Australian government cuts deal with Kabul to repatriate Afghan asylum seekers

By Jake Skeers
3 June 2002

After months of backroom negotiations and a $A10 million inducement, the Australian government has stitched up a deal with Afghanistan’s Karzai regime to deport Afghan asylum seekers currently imprisoned in Australian-controlled detention camps. The deal is the first between the Karzai regime and a western country and was signed against the advice of refugee and aid organisations.

Australian Immigration Minister Philip Ruddock and Afghan Minister for Refugees Affairs and Repatriation Enayatullah Nazari signed the Memorandum of Understanding (MOU) in Kabul on May 16. Ruddock announced that the “MOU represents a mutual understanding between Australia and Afghanistan for the voluntary return, with dignity and safety, of Afghan refugees and asylum seekers who volunteer to return home.”

A week later, Ruddock unveiled a package to be “offered” to Afghan asylum seekers designed to induce them into returning to Afghanistan. In contradistinction to the wording of the MOU, there was nothing “voluntary” or “dignified” about it. Likewise, Ruddock’s claim that the deal will secure the safety of asylum seekers flown back to Afghanistan lacked any factual basis.

The Howard government has been working toward an arrangement with Karzai since the US-led military intervention toppled the Taliban regime late last year. In December, the government denied temporary visas to 160 Afghans who had previously been judged as legitimate refugees under the refugee convention by Australian immigration officials. From that point on, the government handed all Afghan refugee claims to a special management unit in Canberra.

In late January, as US forces were dropping bombs in Afghanistan, Prime Minister John Howard raised with Karzai, during a meeting in New York, the possibility of deporting Afghan asylum seekers. Karzai, eager for diplomatic support and desperate for foreign capital, agreed to send a delegation to Australia for further discussions. But following the delegation’s visit, the Afghan regime continued to argue that the Australian government should offer permanent or, at the very least, temporary residence to Afghan asylum seekers held in Australian detention centres.

In early April, immigration officials rejected applications from 280 Afghans in Australia’s offshore camps. The government took this as a cue to step up the pressure on Karzai. On May 14, budget papers revealed a lump sum of $10 million or more, depending on negotiations, had been earmarked for the Afghan government. “The actual amount of assistance provided will depend on negotiations with the Afghan interim authority as to the number and timing of people being repatriated,” the papers said.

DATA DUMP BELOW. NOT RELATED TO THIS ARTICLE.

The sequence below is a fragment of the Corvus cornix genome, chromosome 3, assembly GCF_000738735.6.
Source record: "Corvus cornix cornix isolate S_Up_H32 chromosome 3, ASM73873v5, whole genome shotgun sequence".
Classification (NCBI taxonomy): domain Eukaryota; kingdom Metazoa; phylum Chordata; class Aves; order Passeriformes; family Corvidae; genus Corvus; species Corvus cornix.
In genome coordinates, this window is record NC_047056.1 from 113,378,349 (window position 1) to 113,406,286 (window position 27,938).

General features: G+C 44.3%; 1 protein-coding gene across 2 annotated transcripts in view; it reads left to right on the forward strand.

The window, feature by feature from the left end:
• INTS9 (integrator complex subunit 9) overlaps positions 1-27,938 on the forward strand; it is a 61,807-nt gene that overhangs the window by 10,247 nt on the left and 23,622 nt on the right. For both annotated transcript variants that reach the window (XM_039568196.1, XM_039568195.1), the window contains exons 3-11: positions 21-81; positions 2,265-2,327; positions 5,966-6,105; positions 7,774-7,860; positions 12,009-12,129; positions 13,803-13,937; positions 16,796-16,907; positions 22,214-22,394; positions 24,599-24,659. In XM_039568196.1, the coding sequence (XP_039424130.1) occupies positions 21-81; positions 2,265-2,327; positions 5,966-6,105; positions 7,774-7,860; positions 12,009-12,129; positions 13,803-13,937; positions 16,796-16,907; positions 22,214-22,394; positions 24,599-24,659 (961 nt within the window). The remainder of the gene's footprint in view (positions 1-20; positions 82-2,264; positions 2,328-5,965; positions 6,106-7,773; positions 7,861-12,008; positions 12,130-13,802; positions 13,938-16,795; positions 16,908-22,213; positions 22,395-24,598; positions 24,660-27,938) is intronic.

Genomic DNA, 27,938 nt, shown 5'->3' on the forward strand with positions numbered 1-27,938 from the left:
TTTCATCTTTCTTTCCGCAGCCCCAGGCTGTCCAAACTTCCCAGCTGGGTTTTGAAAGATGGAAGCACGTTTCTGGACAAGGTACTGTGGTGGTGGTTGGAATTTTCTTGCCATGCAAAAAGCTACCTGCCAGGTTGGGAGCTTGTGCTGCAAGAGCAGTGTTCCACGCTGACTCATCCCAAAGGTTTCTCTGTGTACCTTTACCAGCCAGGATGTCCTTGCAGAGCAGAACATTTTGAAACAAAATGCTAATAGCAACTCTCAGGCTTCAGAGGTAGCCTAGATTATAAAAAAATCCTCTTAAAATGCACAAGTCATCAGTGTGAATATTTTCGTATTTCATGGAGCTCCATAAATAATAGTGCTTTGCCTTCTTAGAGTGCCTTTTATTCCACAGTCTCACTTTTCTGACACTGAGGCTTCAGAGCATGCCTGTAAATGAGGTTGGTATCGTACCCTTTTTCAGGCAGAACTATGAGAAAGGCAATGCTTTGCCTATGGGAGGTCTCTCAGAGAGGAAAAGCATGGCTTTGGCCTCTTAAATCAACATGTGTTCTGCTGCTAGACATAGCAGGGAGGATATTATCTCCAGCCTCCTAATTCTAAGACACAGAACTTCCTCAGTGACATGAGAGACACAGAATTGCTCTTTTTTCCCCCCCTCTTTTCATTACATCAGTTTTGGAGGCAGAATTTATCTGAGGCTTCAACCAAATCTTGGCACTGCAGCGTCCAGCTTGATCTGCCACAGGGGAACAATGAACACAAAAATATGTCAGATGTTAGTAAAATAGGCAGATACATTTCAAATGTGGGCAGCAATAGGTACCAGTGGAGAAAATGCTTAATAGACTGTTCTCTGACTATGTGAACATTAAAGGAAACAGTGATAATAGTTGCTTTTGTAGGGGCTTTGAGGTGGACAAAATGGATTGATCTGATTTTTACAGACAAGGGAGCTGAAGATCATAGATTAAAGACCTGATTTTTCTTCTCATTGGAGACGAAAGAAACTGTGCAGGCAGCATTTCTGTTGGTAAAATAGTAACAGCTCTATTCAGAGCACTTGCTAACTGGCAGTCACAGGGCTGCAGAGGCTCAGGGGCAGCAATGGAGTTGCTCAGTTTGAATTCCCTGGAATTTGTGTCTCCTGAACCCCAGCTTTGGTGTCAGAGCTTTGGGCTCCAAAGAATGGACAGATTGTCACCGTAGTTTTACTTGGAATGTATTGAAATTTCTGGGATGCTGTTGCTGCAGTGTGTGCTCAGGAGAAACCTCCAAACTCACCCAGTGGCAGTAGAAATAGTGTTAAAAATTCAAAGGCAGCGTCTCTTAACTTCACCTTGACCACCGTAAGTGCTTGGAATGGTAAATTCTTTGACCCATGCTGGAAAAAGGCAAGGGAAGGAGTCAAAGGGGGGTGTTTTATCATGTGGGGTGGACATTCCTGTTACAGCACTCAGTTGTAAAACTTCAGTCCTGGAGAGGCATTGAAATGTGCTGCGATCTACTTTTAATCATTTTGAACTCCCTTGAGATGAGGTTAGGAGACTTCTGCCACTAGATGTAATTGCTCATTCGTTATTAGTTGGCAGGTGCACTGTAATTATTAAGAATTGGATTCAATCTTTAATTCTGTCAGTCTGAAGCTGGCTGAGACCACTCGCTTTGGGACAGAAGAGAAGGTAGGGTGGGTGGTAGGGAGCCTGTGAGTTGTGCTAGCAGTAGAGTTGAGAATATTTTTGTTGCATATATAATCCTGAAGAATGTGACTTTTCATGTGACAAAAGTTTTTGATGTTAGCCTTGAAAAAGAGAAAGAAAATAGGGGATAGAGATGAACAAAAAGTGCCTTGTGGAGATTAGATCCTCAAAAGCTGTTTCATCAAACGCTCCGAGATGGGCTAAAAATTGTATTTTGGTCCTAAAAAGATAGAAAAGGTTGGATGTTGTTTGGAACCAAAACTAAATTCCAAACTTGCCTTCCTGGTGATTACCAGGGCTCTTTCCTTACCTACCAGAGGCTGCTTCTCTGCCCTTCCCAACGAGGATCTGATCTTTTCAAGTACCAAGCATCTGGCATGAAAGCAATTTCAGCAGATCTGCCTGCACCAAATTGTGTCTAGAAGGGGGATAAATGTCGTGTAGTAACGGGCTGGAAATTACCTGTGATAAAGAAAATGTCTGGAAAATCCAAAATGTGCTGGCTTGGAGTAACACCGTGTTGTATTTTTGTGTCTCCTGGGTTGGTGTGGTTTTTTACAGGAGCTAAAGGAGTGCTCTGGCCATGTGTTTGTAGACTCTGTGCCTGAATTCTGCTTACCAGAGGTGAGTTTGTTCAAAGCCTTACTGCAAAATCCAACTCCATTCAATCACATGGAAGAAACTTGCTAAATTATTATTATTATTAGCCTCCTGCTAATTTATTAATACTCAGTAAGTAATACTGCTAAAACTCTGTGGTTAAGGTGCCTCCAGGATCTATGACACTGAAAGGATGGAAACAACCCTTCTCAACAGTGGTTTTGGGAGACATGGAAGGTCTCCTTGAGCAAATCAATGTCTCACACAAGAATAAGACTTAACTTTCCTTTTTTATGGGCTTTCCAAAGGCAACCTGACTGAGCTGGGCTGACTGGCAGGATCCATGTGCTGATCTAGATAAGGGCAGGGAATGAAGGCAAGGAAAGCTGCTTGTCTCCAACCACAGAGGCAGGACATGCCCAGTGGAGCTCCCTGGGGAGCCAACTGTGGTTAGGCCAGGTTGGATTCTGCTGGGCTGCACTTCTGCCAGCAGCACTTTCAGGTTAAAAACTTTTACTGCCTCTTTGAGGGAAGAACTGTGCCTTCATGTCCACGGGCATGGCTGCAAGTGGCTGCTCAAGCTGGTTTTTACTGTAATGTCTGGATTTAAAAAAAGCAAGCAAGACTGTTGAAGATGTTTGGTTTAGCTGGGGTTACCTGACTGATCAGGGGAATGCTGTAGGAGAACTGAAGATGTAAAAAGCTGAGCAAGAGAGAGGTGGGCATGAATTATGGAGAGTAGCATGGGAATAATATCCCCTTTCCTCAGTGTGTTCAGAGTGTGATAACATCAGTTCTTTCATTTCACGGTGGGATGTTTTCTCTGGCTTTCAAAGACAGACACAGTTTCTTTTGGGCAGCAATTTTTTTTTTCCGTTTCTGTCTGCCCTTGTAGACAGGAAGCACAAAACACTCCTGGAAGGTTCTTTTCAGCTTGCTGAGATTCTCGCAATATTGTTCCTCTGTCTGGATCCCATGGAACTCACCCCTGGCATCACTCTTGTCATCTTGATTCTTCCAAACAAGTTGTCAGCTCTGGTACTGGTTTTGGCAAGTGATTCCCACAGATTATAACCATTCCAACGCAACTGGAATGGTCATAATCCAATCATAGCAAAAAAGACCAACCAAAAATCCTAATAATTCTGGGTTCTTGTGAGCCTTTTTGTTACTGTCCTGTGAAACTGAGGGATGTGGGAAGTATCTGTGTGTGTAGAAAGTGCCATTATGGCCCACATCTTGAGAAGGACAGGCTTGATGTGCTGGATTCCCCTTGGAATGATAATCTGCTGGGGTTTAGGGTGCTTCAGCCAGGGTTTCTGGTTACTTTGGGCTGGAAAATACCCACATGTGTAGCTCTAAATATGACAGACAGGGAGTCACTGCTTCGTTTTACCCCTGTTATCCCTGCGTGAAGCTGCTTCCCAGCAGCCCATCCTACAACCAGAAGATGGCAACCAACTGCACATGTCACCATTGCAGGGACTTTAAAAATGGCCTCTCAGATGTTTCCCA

Immediately after the budget, Ruddock left for Kabul to stitch up a deal. He discussed “people smuggling” and “border protection” with Karzai and several of his ministers. Ruddock also met with local representatives of the International Organisation for Migration and the UN High Commissioner for Refugees (UNHCR).

As soon as the MOU was signed, the Howard government announced an offer of $2,000 plus counselling and job training to each of the 754 Afghans in the Australian-financed detention centre in Nauru, the 260 in mainland detention centres and a small number on Christmas Island if they agreed to fly back to Afghanistan. The refugees were given 28 days to accept.

Before the offer was even presented, the government budgeted $5 million. Capped at $10,000 per family, the package is only for asylum seekers who have been refused refugee status. For those who have not yet had their claims judged, the 28 days begin after a negative determination. Any Afghans who want to accept the offer before their status is determined must withdraw their refugee application.

Notwithstanding Ruddock’s claim that the package is “voluntary”, the only other option is continued incarceration. “There may be people who say they don’t want to accept the offer,” he said. “I understand that. They may think that, if they wait, in some way we will allow them to stay, and that won’t be happening.” An Immigration spokesperson said earlier that the government would begin forced deportations “at some point in the future”.

According to Hassan Varasi, a former detainee in the notorious Woomera Detention Centre who has friends still in detention, this message is being conveyed even more forcibly inside the camps. “The government is saying it is an offer on the outside but inside they push the detainees and tell them they have no choice to stay,” he told the Sydney Morning Herald. “They told them they have to go—with money or without.”